Earlier this week Yahoo! released Pipes an online service that allows anyone to pull together, or mash-up, third party feeds (RSS, Atom, XML), modify them with user defined filters and output the result to a webpage, aggregator or widget all using a visually attractive editor (you use a drag and drop interface to connect feeds, process them, and redirect the output).
So for example the ‘New York Times thru Flickr’ “takes the New York Times homepage, passes it through Content Analysis and uses the keywords to find Photos at Flickr.” And ‘Aggregated News Alerts‘ retrieves news from Yahoo!, Google, MSN, Findory, Bloglines, and Technorati on any topic, and merges all the feeds into one.
Last year Apple announced that Leopard, the upcoming version of Mac OSX, will provide tools to create your own Dashboard widgets based on RSS feeds:
“Create your own website widget using Web Clip in Safari for Leopard. Just visit your favourite site and click the “Open in Dashboard” button in Safari. Dashboard launches a new clip of the site in a customizable widget. From there, you can resize your Web Clip and choose from a handful of window themes. And since your Web Clip is always live, it acts just like the website it was clipped from. Dashboard for Leopard also introduces a movie widget that finds movies and showtimes in less time than it takes to make popcorn.”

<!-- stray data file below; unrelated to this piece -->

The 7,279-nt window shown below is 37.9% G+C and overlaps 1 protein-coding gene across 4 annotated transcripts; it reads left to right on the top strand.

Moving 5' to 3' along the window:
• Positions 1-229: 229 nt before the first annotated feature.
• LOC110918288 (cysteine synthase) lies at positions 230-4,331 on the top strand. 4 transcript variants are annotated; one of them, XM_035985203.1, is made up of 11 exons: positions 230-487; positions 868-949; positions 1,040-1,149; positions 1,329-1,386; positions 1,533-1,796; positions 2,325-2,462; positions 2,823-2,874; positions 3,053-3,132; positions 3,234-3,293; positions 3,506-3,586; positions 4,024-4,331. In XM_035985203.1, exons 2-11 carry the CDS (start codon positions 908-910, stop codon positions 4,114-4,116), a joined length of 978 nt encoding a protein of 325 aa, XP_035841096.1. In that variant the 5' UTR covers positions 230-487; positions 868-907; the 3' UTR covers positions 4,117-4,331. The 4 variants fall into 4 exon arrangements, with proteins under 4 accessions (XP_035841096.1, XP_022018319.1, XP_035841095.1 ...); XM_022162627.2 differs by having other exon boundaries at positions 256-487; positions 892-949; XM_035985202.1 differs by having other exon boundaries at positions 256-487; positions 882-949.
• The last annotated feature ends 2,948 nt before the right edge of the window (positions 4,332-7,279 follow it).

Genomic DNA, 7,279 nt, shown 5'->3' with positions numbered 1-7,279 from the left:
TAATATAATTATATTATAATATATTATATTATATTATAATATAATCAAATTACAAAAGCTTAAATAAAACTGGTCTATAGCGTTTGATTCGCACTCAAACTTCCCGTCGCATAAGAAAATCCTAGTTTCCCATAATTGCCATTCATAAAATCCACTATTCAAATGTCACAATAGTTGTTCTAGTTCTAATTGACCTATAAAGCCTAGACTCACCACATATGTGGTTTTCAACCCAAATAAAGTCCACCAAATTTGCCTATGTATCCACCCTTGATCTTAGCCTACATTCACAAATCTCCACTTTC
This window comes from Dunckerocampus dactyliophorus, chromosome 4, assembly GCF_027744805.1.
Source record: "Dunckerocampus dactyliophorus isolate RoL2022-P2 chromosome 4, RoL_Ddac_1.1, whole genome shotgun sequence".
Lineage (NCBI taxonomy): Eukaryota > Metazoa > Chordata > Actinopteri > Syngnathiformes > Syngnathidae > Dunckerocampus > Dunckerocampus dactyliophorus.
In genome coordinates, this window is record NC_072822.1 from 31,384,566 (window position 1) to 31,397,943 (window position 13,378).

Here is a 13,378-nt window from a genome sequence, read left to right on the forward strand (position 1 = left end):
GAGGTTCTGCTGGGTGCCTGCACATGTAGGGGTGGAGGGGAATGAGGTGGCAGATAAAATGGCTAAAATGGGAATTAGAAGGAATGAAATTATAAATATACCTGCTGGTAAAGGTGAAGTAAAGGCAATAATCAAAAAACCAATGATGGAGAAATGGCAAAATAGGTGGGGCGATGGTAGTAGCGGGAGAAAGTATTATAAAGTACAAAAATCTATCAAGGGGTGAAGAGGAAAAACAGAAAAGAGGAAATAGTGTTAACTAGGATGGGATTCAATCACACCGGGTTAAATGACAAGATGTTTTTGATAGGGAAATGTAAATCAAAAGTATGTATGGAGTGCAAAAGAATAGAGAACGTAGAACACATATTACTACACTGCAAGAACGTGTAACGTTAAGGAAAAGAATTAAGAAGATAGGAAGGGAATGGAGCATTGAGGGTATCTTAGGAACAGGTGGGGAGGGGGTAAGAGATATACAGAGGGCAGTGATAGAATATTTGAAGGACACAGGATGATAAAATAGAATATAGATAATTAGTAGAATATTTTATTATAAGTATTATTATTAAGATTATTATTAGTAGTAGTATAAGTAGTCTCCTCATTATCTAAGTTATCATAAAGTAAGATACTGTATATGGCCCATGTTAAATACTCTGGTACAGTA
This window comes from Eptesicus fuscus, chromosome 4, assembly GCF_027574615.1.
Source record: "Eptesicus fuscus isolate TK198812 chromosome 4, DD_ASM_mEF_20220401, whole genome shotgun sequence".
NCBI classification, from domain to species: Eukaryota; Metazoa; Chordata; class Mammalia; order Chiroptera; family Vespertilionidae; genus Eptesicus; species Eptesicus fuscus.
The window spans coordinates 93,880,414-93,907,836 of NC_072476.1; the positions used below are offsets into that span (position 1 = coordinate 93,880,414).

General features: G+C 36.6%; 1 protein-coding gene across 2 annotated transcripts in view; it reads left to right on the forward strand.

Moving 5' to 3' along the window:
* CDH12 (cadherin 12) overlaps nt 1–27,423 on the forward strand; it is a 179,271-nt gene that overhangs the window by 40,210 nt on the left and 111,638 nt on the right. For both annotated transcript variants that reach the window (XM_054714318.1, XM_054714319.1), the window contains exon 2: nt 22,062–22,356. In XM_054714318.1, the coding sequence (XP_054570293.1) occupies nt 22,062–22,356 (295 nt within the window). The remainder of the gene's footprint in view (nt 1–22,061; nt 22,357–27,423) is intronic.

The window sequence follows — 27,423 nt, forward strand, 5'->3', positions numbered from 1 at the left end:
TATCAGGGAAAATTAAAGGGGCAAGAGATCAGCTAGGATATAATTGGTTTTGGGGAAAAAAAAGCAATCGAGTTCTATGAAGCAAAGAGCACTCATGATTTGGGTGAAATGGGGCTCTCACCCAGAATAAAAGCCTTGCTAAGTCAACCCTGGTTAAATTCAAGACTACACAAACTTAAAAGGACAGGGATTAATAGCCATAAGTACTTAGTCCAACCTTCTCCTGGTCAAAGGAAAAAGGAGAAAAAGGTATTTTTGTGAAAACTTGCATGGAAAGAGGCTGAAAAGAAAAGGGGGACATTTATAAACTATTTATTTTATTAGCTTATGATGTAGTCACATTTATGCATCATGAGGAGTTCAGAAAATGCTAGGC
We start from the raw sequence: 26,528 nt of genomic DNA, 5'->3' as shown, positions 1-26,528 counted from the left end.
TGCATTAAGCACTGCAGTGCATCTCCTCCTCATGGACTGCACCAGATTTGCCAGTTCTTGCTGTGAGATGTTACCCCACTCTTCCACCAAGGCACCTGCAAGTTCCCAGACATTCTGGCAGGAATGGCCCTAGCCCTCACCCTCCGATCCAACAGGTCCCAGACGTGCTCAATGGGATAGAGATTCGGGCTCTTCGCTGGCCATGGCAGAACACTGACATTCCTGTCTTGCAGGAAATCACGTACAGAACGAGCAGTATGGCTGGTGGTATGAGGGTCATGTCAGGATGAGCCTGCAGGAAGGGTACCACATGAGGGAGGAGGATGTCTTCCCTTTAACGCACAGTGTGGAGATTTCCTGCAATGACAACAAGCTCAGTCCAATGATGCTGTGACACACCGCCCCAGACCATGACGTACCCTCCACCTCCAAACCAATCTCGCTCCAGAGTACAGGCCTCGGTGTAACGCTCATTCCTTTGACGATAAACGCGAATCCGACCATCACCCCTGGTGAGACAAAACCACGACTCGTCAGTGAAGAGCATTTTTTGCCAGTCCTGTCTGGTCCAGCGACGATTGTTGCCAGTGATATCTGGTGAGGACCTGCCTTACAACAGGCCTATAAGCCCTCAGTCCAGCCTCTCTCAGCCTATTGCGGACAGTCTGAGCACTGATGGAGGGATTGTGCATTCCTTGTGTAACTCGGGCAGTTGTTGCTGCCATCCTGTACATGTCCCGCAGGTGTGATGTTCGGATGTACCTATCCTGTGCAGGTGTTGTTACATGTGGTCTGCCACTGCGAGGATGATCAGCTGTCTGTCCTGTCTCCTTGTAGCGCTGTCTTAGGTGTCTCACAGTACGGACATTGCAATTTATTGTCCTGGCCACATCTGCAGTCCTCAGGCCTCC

All this points to an interesting development: non-technical, or at least less technical, web users being given the tools to start building their own mash-ups.
I think this may be very significant because until now the majority of users have been reliant on a relatively small number of technically savvy users to build (in the main) point-to-point mash-ups (i.e. combining two data sources to create another website). But with the advent of tools like Pipes anyone can build their own mash-up – pulling in whichever feeds they choose, applying their own filters and rules, and delivering it to wherever they want – a browser, a desktop widget or a feed aggregator.
If these tools become popular, and even easier to use, it will mean that websites will increasingly be seen not as destinations but data sources – with users pulling in data and services onto their desktop or browser rather than hopping from one site to the next.
Maybe we are seeing the genesis of Googlezon! ;)